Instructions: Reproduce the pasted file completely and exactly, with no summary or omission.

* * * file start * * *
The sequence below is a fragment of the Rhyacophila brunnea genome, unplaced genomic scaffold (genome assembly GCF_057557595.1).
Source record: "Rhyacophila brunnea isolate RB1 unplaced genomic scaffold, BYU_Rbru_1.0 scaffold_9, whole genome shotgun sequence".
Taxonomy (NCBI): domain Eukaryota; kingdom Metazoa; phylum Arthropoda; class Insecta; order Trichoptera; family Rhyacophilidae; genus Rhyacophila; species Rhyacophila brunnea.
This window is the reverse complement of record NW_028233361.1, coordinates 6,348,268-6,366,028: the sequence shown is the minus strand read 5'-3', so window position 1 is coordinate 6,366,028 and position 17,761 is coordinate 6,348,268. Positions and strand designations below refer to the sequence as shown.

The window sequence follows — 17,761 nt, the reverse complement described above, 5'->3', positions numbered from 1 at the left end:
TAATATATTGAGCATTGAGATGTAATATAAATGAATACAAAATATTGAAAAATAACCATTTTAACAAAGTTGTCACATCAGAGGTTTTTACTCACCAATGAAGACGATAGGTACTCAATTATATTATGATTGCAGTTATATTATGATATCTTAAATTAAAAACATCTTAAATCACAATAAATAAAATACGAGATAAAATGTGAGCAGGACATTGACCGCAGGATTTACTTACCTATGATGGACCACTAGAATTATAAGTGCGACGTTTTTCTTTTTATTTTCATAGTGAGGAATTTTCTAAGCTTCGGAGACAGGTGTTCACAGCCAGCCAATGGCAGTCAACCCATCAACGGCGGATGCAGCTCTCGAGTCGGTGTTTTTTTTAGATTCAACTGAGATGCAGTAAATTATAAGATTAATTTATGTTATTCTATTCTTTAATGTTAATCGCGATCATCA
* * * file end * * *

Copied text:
The sequence below is a fragment of the Rhyacophila brunnea genome, unplaced genomic scaffold (genome assembly GCF_057557595.1).
Source record: "Rhyacophila brunnea isolate RB1 unplaced genomic scaffold, BYU_Rbru_1.0 scaffold_9, whole genome shotgun sequence".
Taxonomy (NCBI): domain Eukaryota; kingdom Metazoa; phylum Arthropoda; class Insecta; order Trichoptera; family Rhyacophilidae; genus Rhyacophila; species Rhyacophila brunnea.
This window is the reverse complement of record NW_028233361.1, coordinates 6,348,268-6,366,028: the sequence shown is the minus strand read 5'-3', so window position 1 is coordinate 6,366,028 and position 17,761 is coordinate 6,348,268. Positions and strand designations below refer to the sequence as shown.

The window sequence follows — 17,761 nt, the reverse complement described above, 5'->3', positions numbered from 1 at the left end:
TAATATATTGAGCATTGAGATGTAATATAAATGAATACAAAATATTGAAAAATAACCATTTTAACAAAGTTGTCACATCAGAGGTTTTTACTCACCAATGAAGACGATAGGTACTCAATTATATTATGATTGCAGTTATATTATGATATCTTAAATTAAAAACATCTTAAATCACAATAAATAAAATACGAGATAAAATGTGAGCAGGACATTGACCGCAGGATTTACTTACCTATGATGGACCACTAGAATTATAAGTGCGACGTTTTTCTTTTTATTTTCATAGTGAGGAATTTTCTAAGCTTCGGAGACAGGTGTTCACAGCCAGCCAATGGCAGTCAACCCATCAACGGCGGATGCAGCTCTCGAGTCGGTGTTTTTTTTAGATTCAACTGAGATGCAGTAAATTATAAGATTAATTTATGTTATTCTATTCTTTAATGTTAATCGCGATCATCA